See question 45 above.
69. Humans are by nature sinful and inherently in need of Christian salvation.
Again: if this is a way to filter out ‘doctrinally sound’ Christians, you’re neglecting the majority of them. This idea is held by the –large- minority of post-reformation Christians. The majority (Orthodox and Catholics) hold that humans are by nature inclined to do good (i.e. to not sin), but unfortunately they are also imperfect.
70. God’s presence can be directly felt.
See questions 20 and 61 above.
71. Human beings were created by God.
As in: God used evolution to create us?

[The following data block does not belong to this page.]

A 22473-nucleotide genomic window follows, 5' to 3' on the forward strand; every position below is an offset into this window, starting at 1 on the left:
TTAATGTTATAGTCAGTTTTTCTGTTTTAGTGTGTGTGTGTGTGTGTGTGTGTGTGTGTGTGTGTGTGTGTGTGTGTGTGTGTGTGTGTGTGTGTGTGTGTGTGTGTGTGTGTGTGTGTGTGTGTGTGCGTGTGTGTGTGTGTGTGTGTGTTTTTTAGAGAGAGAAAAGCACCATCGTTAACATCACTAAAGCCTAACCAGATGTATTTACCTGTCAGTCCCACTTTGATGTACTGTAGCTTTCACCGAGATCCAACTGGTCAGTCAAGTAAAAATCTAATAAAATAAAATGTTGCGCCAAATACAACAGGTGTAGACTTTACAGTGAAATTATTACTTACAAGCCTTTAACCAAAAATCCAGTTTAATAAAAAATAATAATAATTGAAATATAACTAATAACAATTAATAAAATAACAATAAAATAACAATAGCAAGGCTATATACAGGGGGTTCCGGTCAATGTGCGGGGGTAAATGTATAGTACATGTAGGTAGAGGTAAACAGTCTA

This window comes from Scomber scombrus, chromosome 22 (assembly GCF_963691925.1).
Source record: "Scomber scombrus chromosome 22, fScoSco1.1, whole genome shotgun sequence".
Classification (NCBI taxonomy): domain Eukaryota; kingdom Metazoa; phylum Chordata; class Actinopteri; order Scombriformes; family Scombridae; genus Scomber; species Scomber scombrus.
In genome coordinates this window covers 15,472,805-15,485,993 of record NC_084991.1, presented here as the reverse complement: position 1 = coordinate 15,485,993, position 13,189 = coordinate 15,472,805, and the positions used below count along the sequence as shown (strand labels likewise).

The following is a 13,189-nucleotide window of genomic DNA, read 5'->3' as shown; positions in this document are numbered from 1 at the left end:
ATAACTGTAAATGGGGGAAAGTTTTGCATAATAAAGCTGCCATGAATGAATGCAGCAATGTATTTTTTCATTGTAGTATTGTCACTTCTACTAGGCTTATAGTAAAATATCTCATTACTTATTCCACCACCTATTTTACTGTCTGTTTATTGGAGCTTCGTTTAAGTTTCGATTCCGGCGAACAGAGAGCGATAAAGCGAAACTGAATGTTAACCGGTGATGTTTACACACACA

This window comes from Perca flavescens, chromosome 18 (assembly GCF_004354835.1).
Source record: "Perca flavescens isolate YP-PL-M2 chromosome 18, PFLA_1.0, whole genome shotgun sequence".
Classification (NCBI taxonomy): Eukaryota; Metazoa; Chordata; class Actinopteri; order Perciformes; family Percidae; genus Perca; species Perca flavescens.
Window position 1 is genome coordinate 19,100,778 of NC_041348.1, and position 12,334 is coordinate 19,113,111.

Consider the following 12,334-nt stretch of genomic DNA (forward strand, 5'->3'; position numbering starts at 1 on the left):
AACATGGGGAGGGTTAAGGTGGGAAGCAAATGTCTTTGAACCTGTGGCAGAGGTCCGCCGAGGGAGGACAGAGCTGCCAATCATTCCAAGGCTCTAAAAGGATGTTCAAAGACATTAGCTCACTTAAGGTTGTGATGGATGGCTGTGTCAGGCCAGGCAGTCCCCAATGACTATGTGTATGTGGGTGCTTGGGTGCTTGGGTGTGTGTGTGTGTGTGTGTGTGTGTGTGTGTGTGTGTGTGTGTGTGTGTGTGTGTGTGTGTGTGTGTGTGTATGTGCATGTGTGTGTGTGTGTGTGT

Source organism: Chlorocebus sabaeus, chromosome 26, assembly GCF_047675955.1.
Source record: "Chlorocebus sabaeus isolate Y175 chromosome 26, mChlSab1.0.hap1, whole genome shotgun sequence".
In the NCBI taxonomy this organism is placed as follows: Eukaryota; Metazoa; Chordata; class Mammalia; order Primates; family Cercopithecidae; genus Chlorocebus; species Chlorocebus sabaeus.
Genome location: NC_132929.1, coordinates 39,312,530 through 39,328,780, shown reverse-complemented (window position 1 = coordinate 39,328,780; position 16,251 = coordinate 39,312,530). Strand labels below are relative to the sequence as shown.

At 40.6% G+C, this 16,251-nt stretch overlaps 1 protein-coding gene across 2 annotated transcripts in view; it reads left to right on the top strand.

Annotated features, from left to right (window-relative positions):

75. The universe is governed by an all-powerful, all-knowing God.
Ok, by now, you’ll probably guess what’s coming up: define ‘govern’. Furthermore: how can we humans judge what ‘all-powerful’ and ‘all-knowing’ means?
78. The widespread belief in a Personal God suggests that God actually exists.
It suggests a lot of people believe in a personal God. Maybe it’s good to repeat this in other words: there are more than enough Christians to be found who do not believe God ‘exists’ (only creation does), and for whom that word is nothing more than a figure of speech.
81. Christian teaching is the most important system of beliefs we have.
It’s the largest, but ‘most important’ is a fuzzier concept.
82. If Jesus existed, he was mortal, like every other human being.
Hello? Have we been paying attention recently? According to a massively large majority of Christians, Jesus died, so He must have been mortal…